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Episode V: Snow Day? Yes Way!
Greetings earth children! Welcome to the fifth episode of Horror Business, the podcast that proves yet again Justin Lore shouldn’t be allowed anywhere near anything he can broadcast his ideas through.
This episode was originally intended to be a Christmas themed episode due to the release of The Krampus, but due to scheduling conflicts and general laziness, we unfortunately ended up making it into a general winter themed movie episode that happened to include some Christmas movies.
The first film discussed is 2015’s The Krampus, with a particular focus on the instability of tone for the movie, the lack of any real likeable characters, and most importantly the near total lacking of any Krampuses. It’s safe to say we weren’t huge fans of this movie, but at least reasoning is provided as to why we weren’t huge fans. Compared with such horror comedies as Shaun Of The Dead, Gremlins, and An American Werewolf In London, this film falls woefully short in pulling off a sense of goofy horror. Also noted in the dissection of this film is the use of tired character tropes to propel the plot along as well some unpleasant connotations in what the film may or may not have been trying to say on the nature of belief.
The second film of the episode is 1974’s Black Christmas, chosen for it’s obvious connection to Christmas. Attention is given to how unlike some other Christmas themed horror films, Black Christmas is connected only very tenuously to the holiday in that it takes place on Christmas Eve and, unlike other films that are Christmas themed, doesn’t rely upon gimmicks or puns. The proto-slasher nature of the film is examined, as well as its impact upon horror films in general (POV aspects, young people in danger, etc.). The lack of an explanation for the motives of the killer are a key point in this area. However, the most striking aspect of the discussion of this film is the nature of it portrayal of women: is it’s portrayal of women as weak and vulnerable a self aware phenomenon, in that it is doing so in order to criticize such beliefs, or does the film do so unknowingly and actually perpetuate a sexist and somewhat misogynistic view of women? In this discussions the motives of several male characters (a local police officer, the father of one of the characters, the main characters boyfriend) are examined, and the way they interact with the largely female cast is also discussed.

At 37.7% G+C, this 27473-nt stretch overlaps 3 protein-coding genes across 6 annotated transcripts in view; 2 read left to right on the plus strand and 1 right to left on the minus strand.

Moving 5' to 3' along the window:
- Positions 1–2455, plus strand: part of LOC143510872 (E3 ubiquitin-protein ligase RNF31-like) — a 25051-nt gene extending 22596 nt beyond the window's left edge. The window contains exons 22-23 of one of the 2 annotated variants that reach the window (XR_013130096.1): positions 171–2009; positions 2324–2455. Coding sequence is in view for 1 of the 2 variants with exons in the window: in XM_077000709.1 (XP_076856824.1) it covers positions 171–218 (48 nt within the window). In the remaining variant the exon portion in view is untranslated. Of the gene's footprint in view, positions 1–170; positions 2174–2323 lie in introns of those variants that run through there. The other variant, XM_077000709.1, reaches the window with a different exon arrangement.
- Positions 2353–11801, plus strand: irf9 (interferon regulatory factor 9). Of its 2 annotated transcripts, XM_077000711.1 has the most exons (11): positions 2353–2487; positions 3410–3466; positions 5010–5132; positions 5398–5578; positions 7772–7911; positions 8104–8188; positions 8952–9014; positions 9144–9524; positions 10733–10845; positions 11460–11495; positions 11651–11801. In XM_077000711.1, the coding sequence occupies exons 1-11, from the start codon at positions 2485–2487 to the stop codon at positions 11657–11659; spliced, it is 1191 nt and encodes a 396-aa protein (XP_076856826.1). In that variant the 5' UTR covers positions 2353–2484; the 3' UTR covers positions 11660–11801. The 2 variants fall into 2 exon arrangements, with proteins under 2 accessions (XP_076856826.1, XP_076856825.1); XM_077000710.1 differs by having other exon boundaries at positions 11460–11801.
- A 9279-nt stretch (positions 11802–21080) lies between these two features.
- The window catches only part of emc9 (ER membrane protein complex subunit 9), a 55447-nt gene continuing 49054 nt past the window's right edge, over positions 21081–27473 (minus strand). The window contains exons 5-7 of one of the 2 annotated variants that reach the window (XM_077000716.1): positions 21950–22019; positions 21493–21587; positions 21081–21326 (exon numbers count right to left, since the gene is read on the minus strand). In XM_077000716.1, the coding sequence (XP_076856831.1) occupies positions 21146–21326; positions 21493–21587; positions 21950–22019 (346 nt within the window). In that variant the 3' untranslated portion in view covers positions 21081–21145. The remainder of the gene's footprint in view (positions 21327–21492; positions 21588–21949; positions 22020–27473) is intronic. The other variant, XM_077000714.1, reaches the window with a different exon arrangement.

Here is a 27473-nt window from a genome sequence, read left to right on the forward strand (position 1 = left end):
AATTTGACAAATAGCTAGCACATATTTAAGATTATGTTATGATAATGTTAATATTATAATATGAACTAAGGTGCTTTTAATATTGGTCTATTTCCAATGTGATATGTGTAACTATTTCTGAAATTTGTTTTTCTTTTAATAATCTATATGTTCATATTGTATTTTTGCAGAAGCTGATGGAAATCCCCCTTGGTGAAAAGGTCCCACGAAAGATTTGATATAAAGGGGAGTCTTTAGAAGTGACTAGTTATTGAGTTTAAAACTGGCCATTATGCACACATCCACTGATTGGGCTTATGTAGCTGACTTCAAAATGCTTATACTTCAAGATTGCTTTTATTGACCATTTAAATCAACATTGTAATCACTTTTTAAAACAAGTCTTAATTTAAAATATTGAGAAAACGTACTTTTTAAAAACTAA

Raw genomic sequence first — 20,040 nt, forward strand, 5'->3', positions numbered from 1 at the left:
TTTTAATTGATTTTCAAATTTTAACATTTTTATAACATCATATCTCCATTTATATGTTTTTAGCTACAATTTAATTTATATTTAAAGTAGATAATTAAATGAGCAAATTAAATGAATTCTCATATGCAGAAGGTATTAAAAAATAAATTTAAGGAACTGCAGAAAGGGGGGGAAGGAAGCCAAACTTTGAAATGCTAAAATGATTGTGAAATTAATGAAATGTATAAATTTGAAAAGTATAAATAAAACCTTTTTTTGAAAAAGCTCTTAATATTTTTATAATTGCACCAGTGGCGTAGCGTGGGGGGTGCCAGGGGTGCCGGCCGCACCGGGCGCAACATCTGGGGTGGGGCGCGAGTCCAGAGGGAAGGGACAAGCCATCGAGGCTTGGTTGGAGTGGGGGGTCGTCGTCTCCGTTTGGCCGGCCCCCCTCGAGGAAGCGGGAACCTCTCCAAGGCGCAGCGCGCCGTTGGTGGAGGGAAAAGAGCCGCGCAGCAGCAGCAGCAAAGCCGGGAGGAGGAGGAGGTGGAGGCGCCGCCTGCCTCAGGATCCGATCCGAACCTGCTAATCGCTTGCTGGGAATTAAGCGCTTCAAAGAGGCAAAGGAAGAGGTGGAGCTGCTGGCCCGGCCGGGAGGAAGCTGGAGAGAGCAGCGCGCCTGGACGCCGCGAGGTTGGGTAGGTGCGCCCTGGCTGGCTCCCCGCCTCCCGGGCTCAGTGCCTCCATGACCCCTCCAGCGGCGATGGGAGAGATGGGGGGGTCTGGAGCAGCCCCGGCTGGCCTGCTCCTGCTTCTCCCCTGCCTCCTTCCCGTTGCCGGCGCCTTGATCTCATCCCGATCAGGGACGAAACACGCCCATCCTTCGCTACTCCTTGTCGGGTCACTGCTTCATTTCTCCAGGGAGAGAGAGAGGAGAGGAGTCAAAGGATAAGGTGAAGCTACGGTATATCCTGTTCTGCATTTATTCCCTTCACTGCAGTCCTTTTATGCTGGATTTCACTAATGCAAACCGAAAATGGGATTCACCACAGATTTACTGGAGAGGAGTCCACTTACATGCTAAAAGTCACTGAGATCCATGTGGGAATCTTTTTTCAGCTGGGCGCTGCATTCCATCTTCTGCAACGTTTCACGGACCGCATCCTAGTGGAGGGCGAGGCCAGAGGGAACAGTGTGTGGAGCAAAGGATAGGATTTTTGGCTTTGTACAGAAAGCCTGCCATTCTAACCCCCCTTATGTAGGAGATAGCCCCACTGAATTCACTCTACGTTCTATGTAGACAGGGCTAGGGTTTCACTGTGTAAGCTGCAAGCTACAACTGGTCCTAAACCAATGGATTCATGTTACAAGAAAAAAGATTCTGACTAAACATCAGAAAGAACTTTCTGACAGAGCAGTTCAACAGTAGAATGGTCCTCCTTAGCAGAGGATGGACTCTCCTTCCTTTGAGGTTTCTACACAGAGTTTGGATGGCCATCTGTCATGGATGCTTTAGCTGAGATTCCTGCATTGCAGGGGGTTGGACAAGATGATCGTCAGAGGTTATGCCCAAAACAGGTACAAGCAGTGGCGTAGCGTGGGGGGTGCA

The last film of the episode is 2010’s Trollhunter, a Norwegian film done using the “found footage” technique. The two main points of the discussion of this film are that it a) succeeds where other films using the found footage technique fail, in that it legitimately feels like footage that someone found and is watching in order to understand where it came from, a b) that despite being a one hundred percent serious film and having almost no jokes and zero irony, the tone of the film is nonetheless comedic. The difficulty of having a film remain serious and unironic while dealing with such subject matter as hunting trolls is discussed as well. The impressiveness of the computer generated imagery is brought up, and there is a discussion on how well the filmmakers blended traditional practical effects with that computer generated imagery to achieve the rather fantastic shots that the film stands upon.
As always thanks to everyone and anyone who checked this episode out. You have our eternal gratitude for giving us another chance! Any questions, comments, suggestions for movies and guests, or if you yourself want to join us for a movie viewing or even an episode, can be sent to email@example.com. Thanks again to Justin Miller and Doug Tilley for their technical contributions, and also thanks to Josh “John Slade” Alvarez for being the incredible theme song. Follow us on Twitter at @thehorrorbiz666 and look for us on Facebook! Thanks!